I am afraid I simply can't recollect where I found the photo from, it was years back. And nobody else seems to remember the car either. But it will turn up soon enough I am sure.
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Old 26th February 2015, 17:32   #613
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So far I have not been able to find any records for the 40 or so cars, but I have asked the company that built them in the 1940s. They do still have some original construction drawings... I can imagine that the cars were sent to various locations where there was an interest in selling the car, since the 40 cars were intended to be a pre-production run. However, serial production never happened... I do know that people behind the "Swiss Volkswagen" project sent out press releases to many places and negiotiated with potential importers or companies interested to build the car under license. For example, deals were made in France and Poland. I also found a reference to interest from Turkey in the car, already before WWII.

Yes, let's hope some clues towards the location of the Indian car turn up! It's really fascinating that a 3rd car has survived! An unrestored red Rapid "Swiss Volkswagen" was added to the collection of the Louwman Museum only last June, when I gave a presentation about the car and a new edition of my Dutch book about Josef Ganz.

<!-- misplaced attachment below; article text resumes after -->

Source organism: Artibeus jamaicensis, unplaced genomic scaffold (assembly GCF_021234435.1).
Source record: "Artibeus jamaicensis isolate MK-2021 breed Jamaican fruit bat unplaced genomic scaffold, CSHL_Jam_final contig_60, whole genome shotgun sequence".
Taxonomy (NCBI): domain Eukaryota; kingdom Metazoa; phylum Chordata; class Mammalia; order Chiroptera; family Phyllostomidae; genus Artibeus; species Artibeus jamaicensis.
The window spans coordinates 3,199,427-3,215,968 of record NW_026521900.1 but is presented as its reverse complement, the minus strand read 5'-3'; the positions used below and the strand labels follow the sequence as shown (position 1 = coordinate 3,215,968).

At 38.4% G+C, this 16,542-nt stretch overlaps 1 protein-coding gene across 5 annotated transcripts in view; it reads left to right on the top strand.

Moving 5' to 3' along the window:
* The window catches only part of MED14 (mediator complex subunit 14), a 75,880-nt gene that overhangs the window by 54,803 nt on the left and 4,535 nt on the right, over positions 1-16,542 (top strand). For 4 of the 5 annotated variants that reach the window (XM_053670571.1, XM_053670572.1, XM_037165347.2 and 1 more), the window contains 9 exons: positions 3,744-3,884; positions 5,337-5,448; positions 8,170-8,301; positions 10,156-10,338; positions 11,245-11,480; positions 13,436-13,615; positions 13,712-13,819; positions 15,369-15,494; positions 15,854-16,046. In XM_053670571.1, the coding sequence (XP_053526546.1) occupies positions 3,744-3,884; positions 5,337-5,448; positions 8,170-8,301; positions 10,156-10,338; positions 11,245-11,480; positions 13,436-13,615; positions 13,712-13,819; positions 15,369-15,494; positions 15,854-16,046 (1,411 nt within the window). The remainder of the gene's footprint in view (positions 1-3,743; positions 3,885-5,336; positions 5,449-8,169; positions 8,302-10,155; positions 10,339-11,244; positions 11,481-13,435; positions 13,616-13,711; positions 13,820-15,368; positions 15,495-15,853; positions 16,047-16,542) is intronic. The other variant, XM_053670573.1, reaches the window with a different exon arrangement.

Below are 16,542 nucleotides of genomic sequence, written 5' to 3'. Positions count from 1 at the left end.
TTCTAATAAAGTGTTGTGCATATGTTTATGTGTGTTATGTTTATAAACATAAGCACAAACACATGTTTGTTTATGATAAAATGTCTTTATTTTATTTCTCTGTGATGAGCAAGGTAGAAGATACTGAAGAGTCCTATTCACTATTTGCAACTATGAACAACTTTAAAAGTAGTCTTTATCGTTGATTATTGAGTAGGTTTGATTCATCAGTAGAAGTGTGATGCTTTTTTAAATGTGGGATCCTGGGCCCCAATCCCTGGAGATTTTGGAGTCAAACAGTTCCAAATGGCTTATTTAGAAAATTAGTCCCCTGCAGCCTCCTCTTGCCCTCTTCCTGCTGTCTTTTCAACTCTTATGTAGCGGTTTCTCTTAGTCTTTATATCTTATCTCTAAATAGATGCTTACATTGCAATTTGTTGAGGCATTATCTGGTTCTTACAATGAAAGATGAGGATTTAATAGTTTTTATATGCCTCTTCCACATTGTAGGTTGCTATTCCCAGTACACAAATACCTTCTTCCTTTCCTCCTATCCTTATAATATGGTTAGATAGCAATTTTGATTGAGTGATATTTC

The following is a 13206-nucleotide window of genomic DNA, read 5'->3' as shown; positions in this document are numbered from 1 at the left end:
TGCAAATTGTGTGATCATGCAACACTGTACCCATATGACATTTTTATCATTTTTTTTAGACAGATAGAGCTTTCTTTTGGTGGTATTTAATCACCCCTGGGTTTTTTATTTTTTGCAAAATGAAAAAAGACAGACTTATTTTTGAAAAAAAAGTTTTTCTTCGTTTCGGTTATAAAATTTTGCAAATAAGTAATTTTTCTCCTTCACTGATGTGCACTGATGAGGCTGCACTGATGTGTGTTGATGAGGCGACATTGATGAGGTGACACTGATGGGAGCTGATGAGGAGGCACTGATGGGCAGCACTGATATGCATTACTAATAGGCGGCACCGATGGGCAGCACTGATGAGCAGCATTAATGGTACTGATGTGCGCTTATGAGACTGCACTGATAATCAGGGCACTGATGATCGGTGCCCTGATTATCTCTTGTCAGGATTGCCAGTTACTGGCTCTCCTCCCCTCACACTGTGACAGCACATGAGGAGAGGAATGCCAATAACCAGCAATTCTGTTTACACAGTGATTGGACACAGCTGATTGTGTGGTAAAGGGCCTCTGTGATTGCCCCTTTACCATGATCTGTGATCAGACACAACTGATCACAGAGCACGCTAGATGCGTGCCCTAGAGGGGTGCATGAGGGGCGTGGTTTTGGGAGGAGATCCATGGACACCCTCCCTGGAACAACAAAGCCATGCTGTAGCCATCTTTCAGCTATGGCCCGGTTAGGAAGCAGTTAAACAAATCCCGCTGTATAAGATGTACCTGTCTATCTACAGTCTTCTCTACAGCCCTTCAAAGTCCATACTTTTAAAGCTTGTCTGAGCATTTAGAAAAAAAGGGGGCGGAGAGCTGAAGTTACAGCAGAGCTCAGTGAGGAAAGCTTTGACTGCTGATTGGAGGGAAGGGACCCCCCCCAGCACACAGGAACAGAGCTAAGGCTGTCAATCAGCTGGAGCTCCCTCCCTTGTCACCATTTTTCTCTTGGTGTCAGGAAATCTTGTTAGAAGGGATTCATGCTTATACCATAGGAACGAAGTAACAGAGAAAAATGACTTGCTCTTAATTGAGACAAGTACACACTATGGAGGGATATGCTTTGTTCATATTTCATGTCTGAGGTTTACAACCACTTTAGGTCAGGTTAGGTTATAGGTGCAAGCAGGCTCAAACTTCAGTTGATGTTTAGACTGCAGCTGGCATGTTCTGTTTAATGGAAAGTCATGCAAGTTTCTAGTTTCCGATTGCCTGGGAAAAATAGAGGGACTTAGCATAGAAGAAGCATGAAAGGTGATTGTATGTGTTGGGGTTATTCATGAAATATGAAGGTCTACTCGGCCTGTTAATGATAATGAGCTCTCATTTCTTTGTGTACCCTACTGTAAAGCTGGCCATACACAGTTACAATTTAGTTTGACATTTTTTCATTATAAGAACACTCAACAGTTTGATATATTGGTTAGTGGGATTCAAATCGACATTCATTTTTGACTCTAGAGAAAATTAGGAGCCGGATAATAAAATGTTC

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Old 27th February 2015, 11:21   #614
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These links will interest those who wish to know more about Josef Ganz & his cars.

http://www.ganz-volkswagen.org/books/index.htm - Belong to Paul Schilpoord (our member josef-ganz)

https://thevolksfool.wordpress.com/tag/josef-ganz/

Regards,
Sonu
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Old 19th April 2015, 21:55   #615
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Here is a pre-war car I can't positively identify - maybe a Vauxhall? Registration is Bombay pre 1939

Unidentified Vintage and Classic cars in India-01.jpg